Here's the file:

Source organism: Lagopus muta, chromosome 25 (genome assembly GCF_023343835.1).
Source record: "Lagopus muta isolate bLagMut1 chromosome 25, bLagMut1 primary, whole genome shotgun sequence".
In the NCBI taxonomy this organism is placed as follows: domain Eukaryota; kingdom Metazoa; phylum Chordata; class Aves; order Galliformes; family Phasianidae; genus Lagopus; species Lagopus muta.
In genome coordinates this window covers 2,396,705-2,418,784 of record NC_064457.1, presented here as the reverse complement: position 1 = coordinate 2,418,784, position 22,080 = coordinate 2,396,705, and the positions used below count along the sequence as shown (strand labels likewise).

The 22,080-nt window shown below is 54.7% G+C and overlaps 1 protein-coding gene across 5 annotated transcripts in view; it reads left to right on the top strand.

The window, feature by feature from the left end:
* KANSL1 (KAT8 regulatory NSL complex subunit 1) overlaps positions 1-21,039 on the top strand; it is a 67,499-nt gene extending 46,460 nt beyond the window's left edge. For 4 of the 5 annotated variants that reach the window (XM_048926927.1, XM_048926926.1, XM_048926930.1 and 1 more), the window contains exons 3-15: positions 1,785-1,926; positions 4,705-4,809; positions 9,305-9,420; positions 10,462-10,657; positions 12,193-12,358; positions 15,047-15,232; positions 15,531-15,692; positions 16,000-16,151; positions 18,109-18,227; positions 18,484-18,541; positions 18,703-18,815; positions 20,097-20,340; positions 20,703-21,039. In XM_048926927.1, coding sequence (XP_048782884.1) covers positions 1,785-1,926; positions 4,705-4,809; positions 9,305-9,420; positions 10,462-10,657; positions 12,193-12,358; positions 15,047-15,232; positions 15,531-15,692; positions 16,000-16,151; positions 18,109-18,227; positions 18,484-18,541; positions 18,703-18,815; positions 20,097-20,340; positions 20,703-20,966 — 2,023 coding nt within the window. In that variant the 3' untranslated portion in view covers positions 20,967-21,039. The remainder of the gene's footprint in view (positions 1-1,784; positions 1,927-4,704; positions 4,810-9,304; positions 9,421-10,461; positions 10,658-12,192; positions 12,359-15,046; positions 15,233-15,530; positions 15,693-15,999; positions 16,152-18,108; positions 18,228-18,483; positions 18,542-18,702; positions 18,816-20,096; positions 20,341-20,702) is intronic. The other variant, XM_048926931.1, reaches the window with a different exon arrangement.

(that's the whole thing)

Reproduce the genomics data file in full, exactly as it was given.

Source organism: Lagopus muta, chromosome 25 (genome assembly GCF_023343835.1).
Source record: "Lagopus muta isolate bLagMut1 chromosome 25, bLagMut1 primary, whole genome shotgun sequence".
In the NCBI taxonomy this organism is placed as follows: domain Eukaryota; kingdom Metazoa; phylum Chordata; class Aves; order Galliformes; family Phasianidae; genus Lagopus; species Lagopus muta.
In genome coordinates this window covers 2,396,705-2,418,784 of record NC_064457.1, presented here as the reverse complement: position 1 = coordinate 2,418,784, position 22,080 = coordinate 2,396,705, and the positions used below count along the sequence as shown (strand labels likewise).

The 22,080-nt window shown below is 54.7% G+C and overlaps 1 protein-coding gene across 5 annotated transcripts in view; it reads left to right on the top strand.

The window, feature by feature from the left end:
* KANSL1 (KAT8 regulatory NSL complex subunit 1) overlaps positions 1-21,039 on the top strand; it is a 67,499-nt gene extending 46,460 nt beyond the window's left edge. For 4 of the 5 annotated variants that reach the window (XM_048926927.1, XM_048926926.1, XM_048926930.1 and 1 more), the window contains exons 3-15: positions 1,785-1,926; positions 4,705-4,809; positions 9,305-9,420; positions 10,462-10,657; positions 12,193-12,358; positions 15,047-15,232; positions 15,531-15,692; positions 16,000-16,151; positions 18,109-18,227; positions 18,484-18,541; positions 18,703-18,815; positions 20,097-20,340; positions 20,703-21,039. In XM_048926927.1, coding sequence (XP_048782884.1) covers positions 1,785-1,926; positions 4,705-4,809; positions 9,305-9,420; positions 10,462-10,657; positions 12,193-12,358; positions 15,047-15,232; positions 15,531-15,692; positions 16,000-16,151; positions 18,109-18,227; positions 18,484-18,541; positions 18,703-18,815; positions 20,097-20,340; positions 20,703-20,966 — 2,023 coding nt within the window. In that variant the 3' untranslated portion in view covers positions 20,967-21,039. The remainder of the gene's footprint in view (positions 1-1,784; positions 1,927-4,704; positions 4,810-9,304; positions 9,421-10,461; positions 10,658-12,192; positions 12,359-15,046; positions 15,233-15,530; positions 15,693-15,999; positions 16,152-18,108; positions 18,228-18,483; positions 18,542-18,702; positions 18,816-20,096; positions 20,341-20,702) is intronic. The other variant, XM_048926931.1, reaches the window with a different exon arrangement.